Is the essence of this fusion realised, and if not, what is the solution? The blessed country of Nigeria, of course, had various people whose right to regard themselves as countries, even in the most limited use of the term, was evident to everyone who had given it thought.

In order for Nigeria to attain sustained democracy, we must strive to maintain the sort of education left to us by our colonial masters. The British arrived and criticised every part of our lives,

including our innovative social, political, economic, and educational systems, only to replace them with their own ideas based on the problems they face at home.

The British educational system is pedagogically focused. When you look at their educational proposals, they appear to be quite admirable and good in intent, but we are live witnesses that they fall well short of our people's requirements. They come to conduct business, not necessarily to educate us how to solve our problems better.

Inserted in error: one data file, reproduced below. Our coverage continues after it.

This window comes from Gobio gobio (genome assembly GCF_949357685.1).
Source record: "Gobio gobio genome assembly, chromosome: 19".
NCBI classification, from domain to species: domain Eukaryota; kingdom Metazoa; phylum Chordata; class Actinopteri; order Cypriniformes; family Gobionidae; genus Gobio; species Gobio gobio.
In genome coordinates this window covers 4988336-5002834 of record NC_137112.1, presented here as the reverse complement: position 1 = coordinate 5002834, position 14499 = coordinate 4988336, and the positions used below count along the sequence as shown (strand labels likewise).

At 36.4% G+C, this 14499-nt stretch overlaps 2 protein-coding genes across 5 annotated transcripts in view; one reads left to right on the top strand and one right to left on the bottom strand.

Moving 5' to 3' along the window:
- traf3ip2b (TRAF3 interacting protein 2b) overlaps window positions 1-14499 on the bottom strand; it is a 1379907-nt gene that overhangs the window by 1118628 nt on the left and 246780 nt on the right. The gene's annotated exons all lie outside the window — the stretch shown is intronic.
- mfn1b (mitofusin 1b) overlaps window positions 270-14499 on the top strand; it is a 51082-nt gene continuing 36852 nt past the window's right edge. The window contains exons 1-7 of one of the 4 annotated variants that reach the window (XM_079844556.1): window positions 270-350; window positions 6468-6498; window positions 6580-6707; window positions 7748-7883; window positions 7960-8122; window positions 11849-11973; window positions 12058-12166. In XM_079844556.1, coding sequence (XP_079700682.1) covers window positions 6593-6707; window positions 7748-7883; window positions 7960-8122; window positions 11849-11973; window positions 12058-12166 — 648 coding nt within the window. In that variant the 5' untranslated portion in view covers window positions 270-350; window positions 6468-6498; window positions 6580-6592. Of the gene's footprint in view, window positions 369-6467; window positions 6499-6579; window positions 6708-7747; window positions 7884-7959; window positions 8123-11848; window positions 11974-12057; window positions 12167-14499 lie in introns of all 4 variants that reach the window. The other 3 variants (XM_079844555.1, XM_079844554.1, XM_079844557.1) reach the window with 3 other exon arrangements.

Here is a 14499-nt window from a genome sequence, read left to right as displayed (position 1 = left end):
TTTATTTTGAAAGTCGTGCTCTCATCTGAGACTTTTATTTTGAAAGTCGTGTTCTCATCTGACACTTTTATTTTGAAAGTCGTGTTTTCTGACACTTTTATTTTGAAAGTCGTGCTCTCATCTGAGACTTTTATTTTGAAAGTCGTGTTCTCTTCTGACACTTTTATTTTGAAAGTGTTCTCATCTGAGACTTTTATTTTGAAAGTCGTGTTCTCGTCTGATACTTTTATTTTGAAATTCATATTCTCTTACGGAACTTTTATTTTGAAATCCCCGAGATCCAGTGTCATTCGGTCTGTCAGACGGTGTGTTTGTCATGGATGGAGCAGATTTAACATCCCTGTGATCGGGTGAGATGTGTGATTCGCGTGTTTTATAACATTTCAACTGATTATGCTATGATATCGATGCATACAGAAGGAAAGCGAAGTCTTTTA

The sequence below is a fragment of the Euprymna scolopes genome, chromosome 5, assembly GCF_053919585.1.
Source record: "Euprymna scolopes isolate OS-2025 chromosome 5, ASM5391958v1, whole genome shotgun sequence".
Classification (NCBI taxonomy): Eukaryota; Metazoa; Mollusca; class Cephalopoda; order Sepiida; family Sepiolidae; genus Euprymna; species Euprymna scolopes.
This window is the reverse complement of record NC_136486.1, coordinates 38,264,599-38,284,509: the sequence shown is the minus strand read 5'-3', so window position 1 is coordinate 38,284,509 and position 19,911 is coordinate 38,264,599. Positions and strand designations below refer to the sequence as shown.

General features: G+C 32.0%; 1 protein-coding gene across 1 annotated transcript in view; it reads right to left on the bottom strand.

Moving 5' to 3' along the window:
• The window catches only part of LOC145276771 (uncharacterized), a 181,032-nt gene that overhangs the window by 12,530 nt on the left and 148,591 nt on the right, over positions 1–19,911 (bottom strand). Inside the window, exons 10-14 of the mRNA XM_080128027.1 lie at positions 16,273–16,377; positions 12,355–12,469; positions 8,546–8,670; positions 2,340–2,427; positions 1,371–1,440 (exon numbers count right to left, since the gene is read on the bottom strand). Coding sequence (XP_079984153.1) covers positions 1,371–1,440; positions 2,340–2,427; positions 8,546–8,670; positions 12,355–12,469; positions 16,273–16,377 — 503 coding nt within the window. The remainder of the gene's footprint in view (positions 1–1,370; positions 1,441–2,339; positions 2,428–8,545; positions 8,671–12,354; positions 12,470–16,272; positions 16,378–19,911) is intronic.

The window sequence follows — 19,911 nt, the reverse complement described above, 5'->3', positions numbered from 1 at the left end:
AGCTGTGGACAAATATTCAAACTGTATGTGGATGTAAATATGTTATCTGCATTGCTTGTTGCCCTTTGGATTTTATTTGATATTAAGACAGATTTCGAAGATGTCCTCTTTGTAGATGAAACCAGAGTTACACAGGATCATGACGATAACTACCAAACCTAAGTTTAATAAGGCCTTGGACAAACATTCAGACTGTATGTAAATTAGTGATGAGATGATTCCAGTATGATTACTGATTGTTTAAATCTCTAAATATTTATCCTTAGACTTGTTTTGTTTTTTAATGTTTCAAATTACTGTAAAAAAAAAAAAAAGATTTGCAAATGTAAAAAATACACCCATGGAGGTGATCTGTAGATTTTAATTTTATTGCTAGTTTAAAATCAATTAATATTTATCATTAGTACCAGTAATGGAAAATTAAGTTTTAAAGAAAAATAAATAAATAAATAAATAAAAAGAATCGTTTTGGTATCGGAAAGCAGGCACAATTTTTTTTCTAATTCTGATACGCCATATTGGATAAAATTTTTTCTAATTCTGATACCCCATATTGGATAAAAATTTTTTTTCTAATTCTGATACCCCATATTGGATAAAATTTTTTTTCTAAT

There is nothing like technological transplanting, according to Very Rev. Fr. Prof. Stan Anih. We must face our problems head on and seek indigenous solutions. The British educational system, or pedagogy,

has not provided us with all of the values required to refer to the past, compare it to the present, and plan for the future. The entire concept and goal had been a corrective process rather than a redesign, a camouflage, a sham, a cosmetic extrapolation.

We have witnessed the incredibly harsh stark realities of innumerable Nigerians, young and old, men and women, who, despite being real and unique human beings, find themselves suffocating and smouldering under the intolerable situation of academic bankruptcy and intellectual blackout as a result of alleged academic activities in our schools.

Our pupils in Nigeria are subjected to dysfunctional programmes that end up manipulating and dehumanising them, resulting in yahoos and misled youth who develop into worthless adults.